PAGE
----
Certainly no worse than people talking about “tweens” or “baby boomers” or “Gen-X’ers” or “Gen-Y’ers” when talking about age groups today.

To the OP: It’s fantasy. Do you know what fantasy is? If you want to read something in the genre of Realism, then don’t read a fantasy book.

I think it’s one of the better opening lines out there. Up there with, “It was a bright cold day in April, and the clocks were striking thirteen,” for quickly establishing that you’re dealing with a world outside of your normal experience.

Wait. Another try? Had you been put off by the first sentence before?

The first third of Lord of the Rings is nothing but set up. The story doesn’t really get rolling until the breaking of the fellowship.

That said, if you don’t enjoy Tolkien’s style, don’t read him. I, for one, see no point in forcing myself to read an author that I don’t enjoy, and you shouldn’t either.

And, that said, if you’re expecting sympathy for your criticism of his style, you’re on the wrong message board. :stuck_out_tongue:

Exactly. And anyone who can’t figure out what “eleventy-one” is, or who can’t be bothered to think for 2 seconds (eighty-one, ninety-one), probably shouldn’t bother reading the book. Hey, it’s just not for you. But don’t tell us it’s not a good book, or that the author is a “wanker”. You just didn’t like it,

Close to the OP’s theme, I was talking with a colleague about having read and enjoyed I, Claudius (and Claudius the God) not withstanding the exceptionally long opening line.

He challenged me to read Ray Federman’s “Double or Nothing”. When I started I had a nice bottle of red, and by the time I finished the first sentence I was nearly pissed. I can’t recall reading beyond the first page.

Seconded. I love LOTR (as my username will surely reveal) and think Tolkien built his legendarium, word by word, with amazing skill and ageless appeal. But it’s clearly not for everyone.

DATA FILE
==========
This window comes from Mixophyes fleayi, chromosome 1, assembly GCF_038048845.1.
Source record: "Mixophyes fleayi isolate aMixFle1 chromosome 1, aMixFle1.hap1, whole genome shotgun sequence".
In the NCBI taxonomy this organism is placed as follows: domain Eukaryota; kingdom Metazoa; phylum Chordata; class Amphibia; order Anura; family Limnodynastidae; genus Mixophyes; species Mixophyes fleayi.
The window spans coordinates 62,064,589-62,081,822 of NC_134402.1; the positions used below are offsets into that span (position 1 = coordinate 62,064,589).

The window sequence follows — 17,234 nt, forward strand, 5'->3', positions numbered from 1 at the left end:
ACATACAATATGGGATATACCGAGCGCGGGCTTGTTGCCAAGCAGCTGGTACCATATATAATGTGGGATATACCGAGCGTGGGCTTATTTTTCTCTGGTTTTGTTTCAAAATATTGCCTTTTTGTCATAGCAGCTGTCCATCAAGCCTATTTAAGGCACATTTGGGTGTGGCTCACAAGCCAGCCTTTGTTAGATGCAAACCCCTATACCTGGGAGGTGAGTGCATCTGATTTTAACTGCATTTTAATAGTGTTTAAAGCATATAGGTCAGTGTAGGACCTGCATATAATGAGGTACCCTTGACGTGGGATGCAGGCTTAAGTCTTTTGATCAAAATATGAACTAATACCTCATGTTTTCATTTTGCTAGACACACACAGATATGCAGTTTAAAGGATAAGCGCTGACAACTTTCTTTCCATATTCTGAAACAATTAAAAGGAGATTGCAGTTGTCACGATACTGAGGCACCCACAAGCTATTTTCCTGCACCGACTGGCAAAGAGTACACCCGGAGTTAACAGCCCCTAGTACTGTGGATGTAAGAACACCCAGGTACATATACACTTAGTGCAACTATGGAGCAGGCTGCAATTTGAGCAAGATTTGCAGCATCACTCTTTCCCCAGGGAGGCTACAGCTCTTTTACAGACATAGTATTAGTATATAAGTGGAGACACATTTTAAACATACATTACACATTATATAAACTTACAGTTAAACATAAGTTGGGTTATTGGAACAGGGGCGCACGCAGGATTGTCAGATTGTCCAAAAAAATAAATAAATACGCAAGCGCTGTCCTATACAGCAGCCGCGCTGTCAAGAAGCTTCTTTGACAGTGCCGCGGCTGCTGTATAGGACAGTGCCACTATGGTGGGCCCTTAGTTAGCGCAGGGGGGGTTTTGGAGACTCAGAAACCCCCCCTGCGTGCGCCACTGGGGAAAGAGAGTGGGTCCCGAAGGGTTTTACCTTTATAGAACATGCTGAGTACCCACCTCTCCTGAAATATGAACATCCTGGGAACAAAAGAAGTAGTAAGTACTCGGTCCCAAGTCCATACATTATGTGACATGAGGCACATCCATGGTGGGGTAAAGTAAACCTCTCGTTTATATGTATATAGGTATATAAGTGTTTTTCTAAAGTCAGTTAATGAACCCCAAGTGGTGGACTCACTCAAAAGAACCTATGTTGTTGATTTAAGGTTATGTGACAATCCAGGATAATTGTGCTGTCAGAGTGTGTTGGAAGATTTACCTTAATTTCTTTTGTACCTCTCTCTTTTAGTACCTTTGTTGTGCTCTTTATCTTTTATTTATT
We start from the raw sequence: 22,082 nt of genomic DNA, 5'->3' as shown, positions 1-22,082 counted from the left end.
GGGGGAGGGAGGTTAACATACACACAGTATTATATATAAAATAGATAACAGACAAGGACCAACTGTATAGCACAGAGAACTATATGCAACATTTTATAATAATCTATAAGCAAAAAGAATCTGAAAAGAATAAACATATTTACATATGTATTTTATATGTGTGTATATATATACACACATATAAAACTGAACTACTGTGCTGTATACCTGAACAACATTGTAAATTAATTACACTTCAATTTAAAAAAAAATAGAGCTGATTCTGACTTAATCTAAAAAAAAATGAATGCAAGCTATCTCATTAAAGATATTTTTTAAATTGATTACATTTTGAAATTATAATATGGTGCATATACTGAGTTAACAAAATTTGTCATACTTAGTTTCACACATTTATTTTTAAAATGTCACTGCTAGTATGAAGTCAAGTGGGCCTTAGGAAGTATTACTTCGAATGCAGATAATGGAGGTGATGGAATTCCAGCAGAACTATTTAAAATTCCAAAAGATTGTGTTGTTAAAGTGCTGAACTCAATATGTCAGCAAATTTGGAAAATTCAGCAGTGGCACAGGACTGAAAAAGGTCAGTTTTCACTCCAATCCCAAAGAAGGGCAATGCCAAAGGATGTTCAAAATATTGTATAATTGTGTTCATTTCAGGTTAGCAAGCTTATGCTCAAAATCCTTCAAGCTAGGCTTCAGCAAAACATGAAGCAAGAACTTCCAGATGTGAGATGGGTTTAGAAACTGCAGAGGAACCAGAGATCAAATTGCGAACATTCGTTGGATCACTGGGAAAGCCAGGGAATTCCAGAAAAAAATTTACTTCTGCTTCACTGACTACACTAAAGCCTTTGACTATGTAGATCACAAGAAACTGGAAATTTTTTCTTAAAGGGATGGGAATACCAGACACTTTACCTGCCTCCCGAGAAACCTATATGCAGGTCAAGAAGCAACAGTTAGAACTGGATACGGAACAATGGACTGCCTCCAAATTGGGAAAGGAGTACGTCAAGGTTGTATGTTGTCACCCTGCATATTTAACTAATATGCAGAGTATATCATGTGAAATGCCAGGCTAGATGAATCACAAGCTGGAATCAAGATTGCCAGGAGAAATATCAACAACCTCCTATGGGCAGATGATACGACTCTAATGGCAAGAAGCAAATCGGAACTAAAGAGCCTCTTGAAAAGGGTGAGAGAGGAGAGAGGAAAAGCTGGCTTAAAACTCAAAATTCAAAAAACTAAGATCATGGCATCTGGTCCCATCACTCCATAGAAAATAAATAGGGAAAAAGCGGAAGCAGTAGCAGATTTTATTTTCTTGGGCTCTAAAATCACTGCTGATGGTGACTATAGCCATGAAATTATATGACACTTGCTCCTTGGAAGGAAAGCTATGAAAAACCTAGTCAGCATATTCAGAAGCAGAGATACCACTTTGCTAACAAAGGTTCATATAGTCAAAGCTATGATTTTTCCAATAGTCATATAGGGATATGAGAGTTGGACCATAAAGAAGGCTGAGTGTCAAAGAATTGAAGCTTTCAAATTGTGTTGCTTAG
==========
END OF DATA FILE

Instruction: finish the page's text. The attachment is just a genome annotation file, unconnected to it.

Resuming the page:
“Oh God, not another fucking elf!”-Inkling Hugo Dyson, during a reading by Tolkein of Lord of the Rings.

“It was a dark and stormy night; the rain fell in torrents–except at occasional intervals, when it was checked by a violent gust of wind which swept up the streets (for it is in London that our scene lies), rattling along the housetops, and fiercely agitating the scanty flame of the lamps that struggled against the darkness.”

– opening line of Paul Clifford, by Edward Bulwer Lytton

“Gerald began—but was interrupted by a piercing whistle which cost him ten percent of his hearing permanently, as it did everyone else in a ten-mile radius of the eruption, not that it mattered much because for them “permanently” meant the next ten minutes or so until buried by searing lava or suffocated by choking ash—to pee.”

– 2007 Bulwer Lytton Grand Prize winner for the opening sentence to the worst of all possible novels, written by me.

I have some expertise in bad opening sentences.

I haven’t been able to get into “The Hobbit” yet, but I did manage “Lord of the Rings.” For me the trick was to just skim over the songs and the parts where Tolkien was describing every leaf and twig in a forest - that turned it into a legendary fantasy story. I might have to have another go at “The Hobbit” one of these days, too.